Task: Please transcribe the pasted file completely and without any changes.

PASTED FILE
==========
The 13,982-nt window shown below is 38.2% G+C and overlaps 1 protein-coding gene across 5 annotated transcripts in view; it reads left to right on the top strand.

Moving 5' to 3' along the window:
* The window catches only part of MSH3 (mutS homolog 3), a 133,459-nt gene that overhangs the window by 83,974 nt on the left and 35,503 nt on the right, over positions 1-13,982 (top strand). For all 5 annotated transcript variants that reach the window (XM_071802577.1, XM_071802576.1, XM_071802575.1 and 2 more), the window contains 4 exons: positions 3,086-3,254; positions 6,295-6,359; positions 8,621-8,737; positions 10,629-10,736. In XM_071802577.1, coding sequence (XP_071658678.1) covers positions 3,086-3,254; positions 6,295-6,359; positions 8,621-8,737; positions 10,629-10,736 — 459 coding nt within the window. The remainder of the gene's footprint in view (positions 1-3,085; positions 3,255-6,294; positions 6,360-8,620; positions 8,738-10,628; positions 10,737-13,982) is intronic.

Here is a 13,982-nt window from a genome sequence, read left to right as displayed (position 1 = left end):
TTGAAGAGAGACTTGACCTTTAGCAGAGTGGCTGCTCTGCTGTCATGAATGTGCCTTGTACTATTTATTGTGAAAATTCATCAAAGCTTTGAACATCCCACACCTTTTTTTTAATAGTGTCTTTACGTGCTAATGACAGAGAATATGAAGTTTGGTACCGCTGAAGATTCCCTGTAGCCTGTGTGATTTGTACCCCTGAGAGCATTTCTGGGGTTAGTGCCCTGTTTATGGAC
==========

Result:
The 13,982-nt window shown below is 38.2% G+C and overlaps 1 protein-coding gene across 5 annotated transcripts in view; it reads left to right on the top strand.

Moving 5' to 3' along the window:
* The window catches only part of MSH3 (mutS homolog 3), a 133,459-nt gene that overhangs the window by 83,974 nt on the left and 35,503 nt on the right, over positions 1-13,982 (top strand). For all 5 annotated transcript variants that reach the window (XM_071802577.1, XM_071802576.1, XM_071802575.1 and 2 more), the window contains 4 exons: positions 3,086-3,254; positions 6,295-6,359; positions 8,621-8,737; positions 10,629-10,736. In XM_071802577.1, coding sequence (XP_071658678.1) covers positions 3,086-3,254; positions 6,295-6,359; positions 8,621-8,737; positions 10,629-10,736 — 459 coding nt within the window. The remainder of the gene's footprint in view (positions 1-3,085; positions 3,255-6,294; positions 6,360-8,620; positions 8,738-10,628; positions 10,737-13,982) is intronic.

Here is a 13,982-nt window from a genome sequence, read left to right as displayed (position 1 = left end):
TTGAAGAGAGACTTGACCTTTAGCAGAGTGGCTGCTCTGCTGTCATGAATGTGCCTTGTACTATTTATTGTGAAAATTCATCAAAGCTTTGAACATCCCACACCTTTTTTTTAATAGTGTCTTTACGTGCTAATGACAGAGAATATGAAGTTTGGTACCGCTGAAGATTCCCTGTAGCCTGTGTGATTTGTACCCCTGAGAGCATTTCTGGGGTTAGTGCCCTGTTTATGGAC